The problem? Most of the research on this subject is mixed and many experts, including the World Health Organization, say there is not enough proof that formula supplemented with DHA actually benefits infants. A comprehensive review of the research published by the Cochrane Neonatal Review Group in 2011 concluded that supplementing formula with DHA and other fatty acids "cannot be recommended" because the evidence doesn't show it helps.

Reading the insert in the Paediatrics and Child Health journal gives an entirely different impression of the wonders of DHA: "Long-term data suggest that the neurocognitive benefits of DHA supplementation extend beyond infancy," reads one large, bolded phrase from the ad. A bulleted list states that DHA-supplemented formula has been linked to improved attention, problem solving, mental development and visual acuity.

Although it is careful to point out breastfeeding is the optimal choice, the piece states, repeatedly, that North American women have low levels of DHA intake. There is a subtle suggestion that formula is the superior choice in the line that states, "Despite the fact that DHA-enriched infant formulas have been available in Canada since 2003, all infants are not routinely fed DHA-enriched formula."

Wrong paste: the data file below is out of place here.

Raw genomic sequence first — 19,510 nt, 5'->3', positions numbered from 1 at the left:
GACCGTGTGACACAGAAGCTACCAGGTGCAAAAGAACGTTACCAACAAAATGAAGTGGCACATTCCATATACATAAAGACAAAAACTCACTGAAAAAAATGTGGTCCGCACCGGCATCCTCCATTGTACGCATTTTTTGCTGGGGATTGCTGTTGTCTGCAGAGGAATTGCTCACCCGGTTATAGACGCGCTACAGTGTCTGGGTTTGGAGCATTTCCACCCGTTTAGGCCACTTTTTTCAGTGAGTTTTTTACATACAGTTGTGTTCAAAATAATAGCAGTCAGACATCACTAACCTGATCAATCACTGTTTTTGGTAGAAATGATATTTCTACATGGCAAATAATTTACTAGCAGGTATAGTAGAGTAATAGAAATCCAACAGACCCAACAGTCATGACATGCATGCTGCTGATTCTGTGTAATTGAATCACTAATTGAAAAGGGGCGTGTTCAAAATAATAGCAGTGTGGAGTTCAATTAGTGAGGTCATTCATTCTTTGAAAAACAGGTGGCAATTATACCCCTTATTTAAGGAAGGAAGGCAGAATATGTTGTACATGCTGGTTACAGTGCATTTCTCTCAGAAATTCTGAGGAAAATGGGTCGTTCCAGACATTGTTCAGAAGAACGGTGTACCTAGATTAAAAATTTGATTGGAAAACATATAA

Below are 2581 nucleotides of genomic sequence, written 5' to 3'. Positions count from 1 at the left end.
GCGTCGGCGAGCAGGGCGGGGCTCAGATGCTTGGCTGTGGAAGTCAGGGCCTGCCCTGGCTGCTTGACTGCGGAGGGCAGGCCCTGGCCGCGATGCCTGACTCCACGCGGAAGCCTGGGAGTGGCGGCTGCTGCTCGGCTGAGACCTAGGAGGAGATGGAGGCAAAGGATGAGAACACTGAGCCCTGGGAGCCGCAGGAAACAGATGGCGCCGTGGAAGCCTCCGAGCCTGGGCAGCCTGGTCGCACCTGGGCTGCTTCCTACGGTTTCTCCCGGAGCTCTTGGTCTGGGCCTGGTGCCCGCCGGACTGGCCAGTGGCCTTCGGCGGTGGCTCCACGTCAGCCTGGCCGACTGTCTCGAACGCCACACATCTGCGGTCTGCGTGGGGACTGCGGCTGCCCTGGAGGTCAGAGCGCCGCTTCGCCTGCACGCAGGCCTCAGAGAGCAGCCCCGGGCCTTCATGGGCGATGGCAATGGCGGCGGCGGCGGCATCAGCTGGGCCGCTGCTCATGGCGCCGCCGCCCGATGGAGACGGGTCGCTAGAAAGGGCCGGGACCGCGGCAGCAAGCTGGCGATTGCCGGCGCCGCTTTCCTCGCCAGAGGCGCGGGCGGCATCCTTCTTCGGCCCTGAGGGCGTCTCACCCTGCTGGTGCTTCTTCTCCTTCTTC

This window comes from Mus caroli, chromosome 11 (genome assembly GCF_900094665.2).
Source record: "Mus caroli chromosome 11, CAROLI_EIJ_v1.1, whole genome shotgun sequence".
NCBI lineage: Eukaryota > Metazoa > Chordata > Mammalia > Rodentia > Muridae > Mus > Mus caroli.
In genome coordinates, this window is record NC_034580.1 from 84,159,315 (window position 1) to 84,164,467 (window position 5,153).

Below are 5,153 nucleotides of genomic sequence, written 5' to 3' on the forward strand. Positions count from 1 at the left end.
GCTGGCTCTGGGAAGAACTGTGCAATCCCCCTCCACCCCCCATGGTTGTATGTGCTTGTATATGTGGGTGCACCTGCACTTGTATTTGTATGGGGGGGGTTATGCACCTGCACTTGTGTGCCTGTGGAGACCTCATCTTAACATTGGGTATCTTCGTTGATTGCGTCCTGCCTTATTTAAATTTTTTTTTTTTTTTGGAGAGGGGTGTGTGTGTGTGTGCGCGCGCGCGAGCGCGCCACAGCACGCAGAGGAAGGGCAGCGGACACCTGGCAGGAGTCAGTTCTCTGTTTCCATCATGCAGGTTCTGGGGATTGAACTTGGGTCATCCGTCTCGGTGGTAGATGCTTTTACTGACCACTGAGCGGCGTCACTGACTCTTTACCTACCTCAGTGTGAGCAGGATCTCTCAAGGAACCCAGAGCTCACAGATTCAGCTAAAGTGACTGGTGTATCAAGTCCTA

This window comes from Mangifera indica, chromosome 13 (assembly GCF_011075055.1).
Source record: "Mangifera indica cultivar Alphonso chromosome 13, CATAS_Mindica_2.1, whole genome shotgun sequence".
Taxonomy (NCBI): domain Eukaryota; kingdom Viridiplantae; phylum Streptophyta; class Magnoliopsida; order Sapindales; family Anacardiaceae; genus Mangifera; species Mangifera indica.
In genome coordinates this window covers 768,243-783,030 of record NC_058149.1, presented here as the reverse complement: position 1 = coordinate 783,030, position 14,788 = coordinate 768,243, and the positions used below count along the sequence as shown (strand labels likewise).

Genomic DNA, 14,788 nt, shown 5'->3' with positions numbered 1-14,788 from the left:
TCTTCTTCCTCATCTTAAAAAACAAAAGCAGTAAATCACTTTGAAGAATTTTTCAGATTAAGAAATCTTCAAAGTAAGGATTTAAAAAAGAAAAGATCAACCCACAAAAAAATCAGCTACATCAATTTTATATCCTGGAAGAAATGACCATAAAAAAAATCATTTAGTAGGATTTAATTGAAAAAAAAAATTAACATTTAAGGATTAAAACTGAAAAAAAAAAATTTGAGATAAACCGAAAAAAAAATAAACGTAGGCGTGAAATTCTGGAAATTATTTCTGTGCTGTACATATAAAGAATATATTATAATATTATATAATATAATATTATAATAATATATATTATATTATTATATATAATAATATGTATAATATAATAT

The ad even goes so far as to say the World Health Organization recommends all pregnant and lactating women get a certain amount of DHA and other fatty acids a day, and that a report from the organization found that DHA supplementation benefits infants.

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The World Health Organization does not agree with the advertisement's conclusions.

"We explicitly state that further research is needed before specific recommendations can be made," Laurence Grummer-Strawn, WHO's technical officer in nutrition for health and development, wrote in response to questions from The Globe and Mail. "Even if there were such a recommendation, it is not logical to assume that supplementation of women would translate into a need for inclusion in infant formula. They are separate issues."